The best bass poppers make a lot of noise on the water, and that is what makes them so effective. They’re one of the oldest lures, but over time, testing has lended them quite a nice hand. Now we have poppers of all different shapes and sizes that work better than ever before.
Through my personal experience and other anglers’ knowledge and expertise, I’ve put together this list of the best poppers for bass fishing. These topwater lures will help you clean house on any freshwater pond or lake, so keep reading.
Our Picks For The Best Bass Poppers
Rebel Lures Pop-R Topwater Popper
It’s a no-brainer that the Rebel Pop-R is the best topwater popper for bass fishing. If you’ve ever watched a bass fishing tournament or attended one, I can guarantee you’ve seen this lure used many times. It’s won hundreds of thousands of dollars in tournament money for many professional anglers.
When you cast it out, and it hits the water, you’ll hear the pop. Then, as you’re retrieving it, the lure spits water out using the concave mouth, which creates a lot of disturbance to attract the bass.т
Arbogast Hula Popper
Here we have another legendary lure with a long-standing history of creating successful anglers out of newbies. The skirt on this one pulsates, so it creates a clicking noise as you retrieve it. You can pair that with the concave mouth that creates a bubble trail.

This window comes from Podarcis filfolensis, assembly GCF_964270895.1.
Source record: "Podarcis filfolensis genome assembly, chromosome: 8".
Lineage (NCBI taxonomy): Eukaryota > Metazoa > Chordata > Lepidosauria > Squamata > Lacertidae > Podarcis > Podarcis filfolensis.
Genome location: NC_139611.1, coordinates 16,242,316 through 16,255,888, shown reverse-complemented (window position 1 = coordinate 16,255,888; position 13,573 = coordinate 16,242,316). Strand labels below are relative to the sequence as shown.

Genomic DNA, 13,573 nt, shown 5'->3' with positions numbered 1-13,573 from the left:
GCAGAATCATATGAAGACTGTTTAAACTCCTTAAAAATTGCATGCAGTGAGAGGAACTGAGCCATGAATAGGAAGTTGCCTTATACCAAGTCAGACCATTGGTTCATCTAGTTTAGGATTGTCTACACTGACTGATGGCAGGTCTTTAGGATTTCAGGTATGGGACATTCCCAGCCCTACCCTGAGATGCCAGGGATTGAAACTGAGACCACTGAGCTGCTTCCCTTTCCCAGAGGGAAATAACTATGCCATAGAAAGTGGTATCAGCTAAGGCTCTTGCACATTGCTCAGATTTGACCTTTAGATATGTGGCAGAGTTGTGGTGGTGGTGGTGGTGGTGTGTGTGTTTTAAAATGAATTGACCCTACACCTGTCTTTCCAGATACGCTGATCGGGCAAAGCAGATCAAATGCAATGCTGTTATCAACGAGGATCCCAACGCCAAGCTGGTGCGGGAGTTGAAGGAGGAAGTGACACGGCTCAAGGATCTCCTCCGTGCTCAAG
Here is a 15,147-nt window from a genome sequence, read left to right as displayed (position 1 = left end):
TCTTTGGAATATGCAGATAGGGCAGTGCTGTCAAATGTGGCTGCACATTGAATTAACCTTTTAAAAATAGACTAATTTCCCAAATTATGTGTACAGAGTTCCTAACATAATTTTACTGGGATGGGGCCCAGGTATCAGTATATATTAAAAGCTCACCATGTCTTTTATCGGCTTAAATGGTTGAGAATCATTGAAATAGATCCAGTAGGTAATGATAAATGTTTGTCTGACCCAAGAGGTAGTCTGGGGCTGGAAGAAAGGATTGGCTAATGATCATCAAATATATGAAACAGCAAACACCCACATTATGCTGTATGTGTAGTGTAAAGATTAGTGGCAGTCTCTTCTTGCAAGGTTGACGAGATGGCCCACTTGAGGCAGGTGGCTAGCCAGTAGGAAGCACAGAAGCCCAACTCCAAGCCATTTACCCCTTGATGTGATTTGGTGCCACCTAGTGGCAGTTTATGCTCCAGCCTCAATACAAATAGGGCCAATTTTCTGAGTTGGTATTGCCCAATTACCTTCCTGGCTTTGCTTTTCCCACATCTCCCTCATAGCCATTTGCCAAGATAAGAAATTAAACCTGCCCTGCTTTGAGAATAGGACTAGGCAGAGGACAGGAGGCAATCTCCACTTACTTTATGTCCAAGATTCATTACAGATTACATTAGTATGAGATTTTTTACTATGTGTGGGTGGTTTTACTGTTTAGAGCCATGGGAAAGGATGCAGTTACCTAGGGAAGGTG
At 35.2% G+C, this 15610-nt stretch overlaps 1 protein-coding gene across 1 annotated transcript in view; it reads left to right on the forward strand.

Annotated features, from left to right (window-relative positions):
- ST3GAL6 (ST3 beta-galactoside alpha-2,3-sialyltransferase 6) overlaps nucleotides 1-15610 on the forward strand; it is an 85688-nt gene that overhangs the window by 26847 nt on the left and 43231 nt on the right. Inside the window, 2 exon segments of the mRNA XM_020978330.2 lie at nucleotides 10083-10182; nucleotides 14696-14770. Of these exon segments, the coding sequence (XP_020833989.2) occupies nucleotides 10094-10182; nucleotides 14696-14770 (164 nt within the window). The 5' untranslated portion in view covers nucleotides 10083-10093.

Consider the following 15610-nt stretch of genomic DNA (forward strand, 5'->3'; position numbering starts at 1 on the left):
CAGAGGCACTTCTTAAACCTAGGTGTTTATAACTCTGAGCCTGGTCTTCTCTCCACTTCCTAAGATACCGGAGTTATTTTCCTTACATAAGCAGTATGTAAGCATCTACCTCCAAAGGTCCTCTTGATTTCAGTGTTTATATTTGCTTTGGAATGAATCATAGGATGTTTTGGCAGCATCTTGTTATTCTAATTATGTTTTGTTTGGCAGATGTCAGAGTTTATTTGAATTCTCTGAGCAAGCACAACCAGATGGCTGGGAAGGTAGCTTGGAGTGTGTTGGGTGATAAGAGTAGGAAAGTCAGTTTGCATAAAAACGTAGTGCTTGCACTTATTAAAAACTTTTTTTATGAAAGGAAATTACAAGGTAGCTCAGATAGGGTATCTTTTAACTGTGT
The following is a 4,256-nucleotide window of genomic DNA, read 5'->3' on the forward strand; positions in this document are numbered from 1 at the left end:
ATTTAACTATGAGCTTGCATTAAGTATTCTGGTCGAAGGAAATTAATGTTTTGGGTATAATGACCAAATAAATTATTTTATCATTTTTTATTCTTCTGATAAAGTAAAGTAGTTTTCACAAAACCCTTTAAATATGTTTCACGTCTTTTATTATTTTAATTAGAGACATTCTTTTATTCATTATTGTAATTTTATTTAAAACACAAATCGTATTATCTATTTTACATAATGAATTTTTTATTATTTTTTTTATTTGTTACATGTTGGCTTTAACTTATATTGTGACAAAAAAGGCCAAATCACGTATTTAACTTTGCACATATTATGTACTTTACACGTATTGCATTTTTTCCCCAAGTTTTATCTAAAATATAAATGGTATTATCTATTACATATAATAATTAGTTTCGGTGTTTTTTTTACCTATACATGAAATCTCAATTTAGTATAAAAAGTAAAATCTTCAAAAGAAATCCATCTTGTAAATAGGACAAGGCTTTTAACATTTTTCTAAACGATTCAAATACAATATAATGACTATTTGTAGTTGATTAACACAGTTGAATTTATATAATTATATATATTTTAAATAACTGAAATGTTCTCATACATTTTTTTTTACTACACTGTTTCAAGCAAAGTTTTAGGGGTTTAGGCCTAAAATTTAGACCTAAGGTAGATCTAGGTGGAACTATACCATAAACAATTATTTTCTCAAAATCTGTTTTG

It’s not often that I would say having too many lure options is a bad thing, but it is when they’re confusing. I find this lure to have too many size variations where some are jointed, and some aren’t, it makes it confusing.
If I were you, I’d go with a non-jointed small lure option and purchase a couple of them in different colors, so you have one for each situation. I highly recommend getting a black one because this lure creates such a loud presentation; you don’t need the bass to see it for night fishing.
Heddon Chug’N Spook Popper
Don’t get confused by this lure. We’re not talking about the standard Heddon spook here; the company also makes a popper with a similar design. The only difference between this and the original spook is the concave mouth.
While it does a great job of creating noise from its mouth, the ticker on this lure is the internal rattle paired with the mouth.
Rapala X-Rap Pop 07
If you’ve read any of my other reviews, you know I like to stick with a great company. Rapala bass lures are some of the best on the market, and the design of this one really proves that to us.
Whether you’re looking at the arched back to create a better presentation or the precisely cupped mouth which spits water and makes noise, this lure is designed perfectly for its intended purpose.
What Are Poppers?